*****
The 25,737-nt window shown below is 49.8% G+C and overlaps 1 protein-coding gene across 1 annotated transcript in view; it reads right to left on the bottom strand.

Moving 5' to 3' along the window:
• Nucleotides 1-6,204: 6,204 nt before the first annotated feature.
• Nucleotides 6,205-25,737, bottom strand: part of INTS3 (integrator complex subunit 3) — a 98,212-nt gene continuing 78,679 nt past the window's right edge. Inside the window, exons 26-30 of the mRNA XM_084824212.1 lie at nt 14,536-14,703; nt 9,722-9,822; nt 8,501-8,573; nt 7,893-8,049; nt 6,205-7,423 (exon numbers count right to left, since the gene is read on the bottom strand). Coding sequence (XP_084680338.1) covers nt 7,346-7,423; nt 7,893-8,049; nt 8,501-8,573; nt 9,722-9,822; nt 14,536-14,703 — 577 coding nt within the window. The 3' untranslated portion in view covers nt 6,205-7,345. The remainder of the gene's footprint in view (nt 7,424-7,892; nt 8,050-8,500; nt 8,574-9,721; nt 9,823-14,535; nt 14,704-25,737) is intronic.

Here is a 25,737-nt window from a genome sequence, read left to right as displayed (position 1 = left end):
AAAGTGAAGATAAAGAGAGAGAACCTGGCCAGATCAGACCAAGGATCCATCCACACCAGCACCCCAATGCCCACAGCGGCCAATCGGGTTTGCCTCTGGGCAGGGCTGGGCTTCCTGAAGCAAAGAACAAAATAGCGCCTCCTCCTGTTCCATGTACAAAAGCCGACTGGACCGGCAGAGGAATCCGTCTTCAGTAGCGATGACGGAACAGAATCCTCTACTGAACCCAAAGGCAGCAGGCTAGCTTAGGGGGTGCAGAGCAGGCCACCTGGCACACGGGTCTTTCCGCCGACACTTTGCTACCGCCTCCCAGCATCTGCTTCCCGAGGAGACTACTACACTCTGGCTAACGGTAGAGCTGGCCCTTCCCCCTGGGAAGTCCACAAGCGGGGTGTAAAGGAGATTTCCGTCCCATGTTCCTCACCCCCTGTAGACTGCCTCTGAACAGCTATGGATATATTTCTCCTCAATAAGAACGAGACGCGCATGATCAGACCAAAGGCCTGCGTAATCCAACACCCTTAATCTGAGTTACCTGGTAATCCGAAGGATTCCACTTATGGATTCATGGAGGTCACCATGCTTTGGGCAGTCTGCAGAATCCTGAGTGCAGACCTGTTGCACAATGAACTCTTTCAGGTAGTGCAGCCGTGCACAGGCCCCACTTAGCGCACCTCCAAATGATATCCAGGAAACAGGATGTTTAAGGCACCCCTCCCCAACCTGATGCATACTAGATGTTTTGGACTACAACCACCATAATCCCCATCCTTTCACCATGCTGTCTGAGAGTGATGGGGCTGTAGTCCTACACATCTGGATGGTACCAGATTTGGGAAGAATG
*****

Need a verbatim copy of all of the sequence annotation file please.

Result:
The 25,737-nt window shown below is 49.8% G+C and overlaps 1 protein-coding gene across 1 annotated transcript in view; it reads right to left on the bottom strand.

Moving 5' to 3' along the window:
• Nucleotides 1-6,204: 6,204 nt before the first annotated feature.
• Nucleotides 6,205-25,737, bottom strand: part of INTS3 (integrator complex subunit 3) — a 98,212-nt gene continuing 78,679 nt past the window's right edge. Inside the window, exons 26-30 of the mRNA XM_084824212.1 lie at nt 14,536-14,703; nt 9,722-9,822; nt 8,501-8,573; nt 7,893-8,049; nt 6,205-7,423 (exon numbers count right to left, since the gene is read on the bottom strand). Coding sequence (XP_084680338.1) covers nt 7,346-7,423; nt 7,893-8,049; nt 8,501-8,573; nt 9,722-9,822; nt 14,536-14,703 — 577 coding nt within the window. The 3' untranslated portion in view covers nt 6,205-7,345. The remainder of the gene's footprint in view (nt 7,424-7,892; nt 8,050-8,500; nt 8,574-9,721; nt 9,823-14,535; nt 14,704-25,737) is intronic.

Here is a 25,737-nt window from a genome sequence, read left to right as displayed (position 1 = left end):
AAAGTGAAGATAAAGAGAGAGAACCTGGCCAGATCAGACCAAGGATCCATCCACACCAGCACCCCAATGCCCACAGCGGCCAATCGGGTTTGCCTCTGGGCAGGGCTGGGCTTCCTGAAGCAAAGAACAAAATAGCGCCTCCTCCTGTTCCATGTACAAAAGCCGACTGGACCGGCAGAGGAATCCGTCTTCAGTAGCGATGACGGAACAGAATCCTCTACTGAACCCAAAGGCAGCAGGCTAGCTTAGGGGGTGCAGAGCAGGCCACCTGGCACACGGGTCTTTCCGCCGACACTTTGCTACCGCCTCCCAGCATCTGCTTCCCGAGGAGACTACTACACTCTGGCTAACGGTAGAGCTGGCCCTTCCCCCTGGGAAGTCCACAAGCGGGGTGTAAAGGAGATTTCCGTCCCATGTTCCTCACCCCCTGTAGACTGCCTCTGAACAGCTATGGATATATTTCTCCTCAATAAGAACGAGACGCGCATGATCAGACCAAAGGCCTGCGTAATCCAACACCCTTAATCTGAGTTACCTGGTAATCCGAAGGATTCCACTTATGGATTCATGGAGGTCACCATGCTTTGGGCAGTCTGCAGAATCCTGAGTGCAGACCTGTTGCACAATGAACTCTTTCAGGTAGTGCAGCCGTGCACAGGCCCCACTTAGCGCACCTCCAAATGATATCCAGGAAACAGGATGTTTAAGGCACCCCTCCCCAACCTGATGCATACTAGATGTTTTGGACTACAACCACCATAATCCCCATCCTTTCACCATGCTGTCTGAGAGTGATGGGGCTGTAGTCCTACACATCTGGATGGTACCAGATTTGGGAAGAATG